A Pap test (named after Dr. George Papanicolau) is a test for cervical cancer.
During a Pap test, the health practitioner inserts a speculum into the vagina to visualize the cervix, and then scrapes some cells from the cervix, which are applied to a glass slide and submitted to the lab.
A pelvic examination is performed in order to detect palpable abnormalities (ones that can be felt) in the pelvic area. In a pelvic examination, the health practitioner inserts 2 fingers into the vagina, places their other hand onto the low abdomen and pelvis, and palpates (presses) the ovaries and other tissues between their hands.
It's very important to note that a Pap test is not the same thing as a pelvic examination, and that during a pelvic examination a doctor does not always do a Pap test.
If you're not sure whether you need a Pap test or a pelvic examination or both at the time of your visit to the health practitioner, make sure to ask.
Women should get regular Pap tests when they start having sexual relations; whether or not they are having sex yet, they should have regular Pap tests by the time they reach the age of 18 or 21 (recommendations depend on the province they live in).
After that, the schedule varies according to risk factors (see below).
In a premenopausal woman, the best time to do a Pap test is during mid-cycle. You should try not to have a Pap test during your period because blood on the slide will make the reading unreliable.
As well, anything else that might interfere with the ability to obtain an accurate specimen from the cervix - intercourse, cervical manipulation, spermicidal foams and jellies, douching, using vaginal medications, and so on - should be avoided for 1 to 2 days before the test.
Like all medical tests, Pap tests results are not 100% accurate.
Pap tests can fail to detect a precancerous or cancerous change when one is present, and can also report changes in the cervical cells when in fact there is nothing amiss.
Getting regular Pap tests is vital in reducing the consequences of these errors.
To understand Pap test results, it's important to know that the cells that line the cervix and the ones most often "scraped" in a Pap test are squamous cells, and that roughly 90% of cervical cancers occur in squamous cells as squamous carcinomas. When the glandular cells on the inside of the cervix become cancerous, these cancers are known as adenocarcinomas.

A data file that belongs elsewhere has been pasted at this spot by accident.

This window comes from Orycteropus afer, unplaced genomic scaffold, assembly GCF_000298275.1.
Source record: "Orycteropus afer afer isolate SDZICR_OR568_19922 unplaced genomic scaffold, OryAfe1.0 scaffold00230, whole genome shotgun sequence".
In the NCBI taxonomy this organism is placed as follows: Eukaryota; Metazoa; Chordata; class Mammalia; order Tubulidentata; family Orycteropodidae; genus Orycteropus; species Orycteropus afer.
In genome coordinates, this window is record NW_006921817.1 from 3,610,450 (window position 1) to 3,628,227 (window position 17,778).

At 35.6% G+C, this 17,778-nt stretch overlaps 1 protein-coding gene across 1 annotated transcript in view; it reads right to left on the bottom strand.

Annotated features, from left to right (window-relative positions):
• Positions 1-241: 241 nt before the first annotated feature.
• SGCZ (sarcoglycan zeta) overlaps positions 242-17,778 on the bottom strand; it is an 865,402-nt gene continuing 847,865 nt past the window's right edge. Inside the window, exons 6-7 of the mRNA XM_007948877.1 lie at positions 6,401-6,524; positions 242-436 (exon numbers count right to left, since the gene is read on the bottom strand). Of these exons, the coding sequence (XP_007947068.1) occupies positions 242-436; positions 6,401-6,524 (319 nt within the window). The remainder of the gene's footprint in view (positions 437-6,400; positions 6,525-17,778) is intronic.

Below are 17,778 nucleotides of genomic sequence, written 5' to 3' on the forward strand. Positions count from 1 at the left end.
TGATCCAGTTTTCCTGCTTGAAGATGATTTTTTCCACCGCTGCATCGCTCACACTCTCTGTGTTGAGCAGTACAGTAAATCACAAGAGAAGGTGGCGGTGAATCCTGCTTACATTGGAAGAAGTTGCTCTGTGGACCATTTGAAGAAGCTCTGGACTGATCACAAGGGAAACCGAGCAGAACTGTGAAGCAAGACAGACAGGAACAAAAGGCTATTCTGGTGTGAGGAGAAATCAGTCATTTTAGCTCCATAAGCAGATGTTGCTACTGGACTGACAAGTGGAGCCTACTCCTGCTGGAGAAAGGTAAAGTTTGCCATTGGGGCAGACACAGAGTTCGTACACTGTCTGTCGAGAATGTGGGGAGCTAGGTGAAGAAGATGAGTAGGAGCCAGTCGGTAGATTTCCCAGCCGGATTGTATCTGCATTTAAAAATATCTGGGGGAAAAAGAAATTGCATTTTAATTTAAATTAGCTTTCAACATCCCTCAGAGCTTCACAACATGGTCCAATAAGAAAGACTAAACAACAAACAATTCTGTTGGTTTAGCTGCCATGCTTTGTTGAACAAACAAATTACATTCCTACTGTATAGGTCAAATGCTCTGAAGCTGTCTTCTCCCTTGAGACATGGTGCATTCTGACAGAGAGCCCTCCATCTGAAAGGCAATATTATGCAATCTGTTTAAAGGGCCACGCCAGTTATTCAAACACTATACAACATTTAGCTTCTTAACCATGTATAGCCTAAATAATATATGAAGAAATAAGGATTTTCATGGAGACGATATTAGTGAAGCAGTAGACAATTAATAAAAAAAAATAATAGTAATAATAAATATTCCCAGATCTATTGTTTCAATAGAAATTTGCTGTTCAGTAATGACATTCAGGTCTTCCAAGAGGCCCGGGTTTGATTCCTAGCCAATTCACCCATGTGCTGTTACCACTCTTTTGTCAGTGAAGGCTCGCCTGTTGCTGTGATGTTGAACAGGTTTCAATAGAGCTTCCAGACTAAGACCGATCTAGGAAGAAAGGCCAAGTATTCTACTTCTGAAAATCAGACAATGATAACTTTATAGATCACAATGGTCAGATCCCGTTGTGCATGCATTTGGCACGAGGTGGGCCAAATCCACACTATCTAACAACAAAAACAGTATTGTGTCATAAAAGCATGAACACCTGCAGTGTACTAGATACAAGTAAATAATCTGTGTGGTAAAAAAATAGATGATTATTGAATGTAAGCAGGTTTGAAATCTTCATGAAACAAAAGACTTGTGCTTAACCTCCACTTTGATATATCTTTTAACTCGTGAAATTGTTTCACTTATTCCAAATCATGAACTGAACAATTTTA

Results that do not require follow-up are reported as within normal limits or benign cellular changes.
Overall, about 1 in 10 Pap tests come back with abnormal results, but most of these are due to inflammation and not to a precancerous or cancerous change.
When the Pap test detects abnormally inflamed tissue, 2 different reporting systems are used to detail the changes, which will be reported as either atypical squamous cells of undetermined significance (ASCUS) or atypical dysplasia. These are followed with treatment for concurrent infection and either repeated Pap smears until the inflammation settles down or a colposcopy (a procedure in which the cervix is examined through a magnifying instrument, and during which biopsies are taken to determine that there is nothing more significant lurking in the cervix).
When the Pap test discovers inflamed glandular cells, the report will be atypical glandular cells of undetermined significance or atypical glandular cells. These are followed up with either more Pap smears or colposcopy and endocervical curettage (a procedure in which a biopsy is taken from higher up in the cervix).
More severe changes are reported as either low- or high-grade intraepithelial lesions (SIL), or as mild, moderate, or severe squamous dysplasia, or as CIN grades I, II, or III.
These are dealt with by treatment of any concurrent infection, watchful waiting, and more frequent repeats of the Pap smear (many milder changes return to normal eventually without requiring treatment), or colpsocopy.
For more advanced changes, therapy can consist of:
For many years, all women who are sexually active were advised to get Pap tests once a year, more often if the Pap test had detected an abnormality.
A yearly Pap test for every woman is no longer the universal standard. The general rule now is that a woman who has 2 normal Pap tests in a row, in consultation with her doctor, can reduce the rate at which she gets Pap tests to about once every 3 years, so long as she doesn't have extra risk factors for cervical cancer. This rule may vary depending on the province that you live in.
It's also very important to note that women over 65 suffer the highest rates of death to cervical cancer, but they get far fewer Pap tests than younger women do because not only are older women often reluctant to ask for this important screening test, but also physicians are not as rigorous about doing them on their older patients. Again, if you are not sure if you need a Pap test and pelvic examination, always ask your doctor.
Women who have had hysterectomies do not need routine Pap tests, unless they had cancer of the cervix, when they should continue to get regular Pap tests with scrapings taken from the vagina.
Also, always make sure to call your doctor's office to determine that your Pap test results have come back. Never depend on the adage that "No news is good news" because results can be lost or misplaced, so make it your responsibility to get your own Pap test results.
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